Of course, before Donald Trump became the Republican presidential nominee and then president-elect, his was nominally a luxury brand -- but "luxury" defined loosely, on Donald Trump's terms. Which meant gaudy, gilded towers; a clothing line made overseas (China, Bangladesh, Vietnam and beyond); a Trump University that didn't really teach anything; mail-order Trump steaks; Trump vodka, though Trump himself doesn't drink; and even (no kidding) Success by Trump eau de toilette spray. Basically, anything he could slap his name on. Throw it to the wall and see if it sticks. Say or do whatever you can, whenever you can, as often as you can, to grab market share and mind share.

In other words, his brand was a meta-brand. A brand about branding.

Which is why it made perfect sense that last October, the Trump campaign started soliciting $35 donations in exchange for a "limited edition Trump Black Card," a card that conferred exactly no benefits. The Trump Black Card was about... having a Trump Black Card.

P.T. Barnum, at least, hyped "the Greatest Show on Earth," an actual traveling circus. At some point Trump decided he himself was the Greatest Show on Earth. (Why waste money hiring circus performers? I'm the circus. A tremendous circus, the best circus.)

If (and that's a big "if") you can put aside all the toxicity that swirled through and around the Trump campaign, what does the Trump brand stand for now, in 2017? How do Trump brand values translate to the presidency?

Simple: The brand that's about branding will just keeping throwing stuff to the wall to see if it sticks. Except the "stuff" now is politics. And policy. And national destiny.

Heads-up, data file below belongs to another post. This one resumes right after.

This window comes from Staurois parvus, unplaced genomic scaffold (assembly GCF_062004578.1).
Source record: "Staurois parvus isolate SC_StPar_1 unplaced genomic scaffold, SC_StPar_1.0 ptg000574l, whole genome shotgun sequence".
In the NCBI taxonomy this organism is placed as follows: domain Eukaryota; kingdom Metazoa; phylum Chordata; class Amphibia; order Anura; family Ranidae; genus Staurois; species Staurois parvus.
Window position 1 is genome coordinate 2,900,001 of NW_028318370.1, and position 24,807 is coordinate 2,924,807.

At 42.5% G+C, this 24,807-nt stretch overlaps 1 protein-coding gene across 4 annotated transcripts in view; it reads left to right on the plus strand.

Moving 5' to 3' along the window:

As during his campaign, and during his time as president-elect, he'll say or tweet one thing, and it'll mean something else. Or he'll say or tweet something, and it'll mean nothing.

Everyone keeps calling Trump the Twitter president, but I like conservative New York Times columnist David Brooks' formulation: "His statements should probably be treated less like policy declarations and more like Snapchat. They exist to win attention at the moment, but then they disappear." Much like many of the Trump-branded products that have come and gone over the years.

The one consistent thing about the Trump brand has been inconsistency. For decades, that worked just fine (especially in a country where you can write off a billion dollars of losses on your taxes). What Trump doesn't seem to understand is that his new job means his brand, whether he likes it or not, will have vastly different impact. The stakes are way higher on the global stage than they are in Atlantic City.

But he thinks the deal remains the same as it ever was: You give him your attention... and he gives you Trump. And you should be happy with that. My fellow Americans, ask not what Trump can do for you, ask what you can do for Trump.

America elected a meta-brand to the White House, and so far it seems like that's exactly what we're going to get.

Or maybe, just maybe, the man behind the brand can rise to the occasion?

Dear Lord, let's hope so.

Simon Dumenco, aka Media Guy, is an Ad Age editor-at-large. You can follow him on Twitter @simondumenco.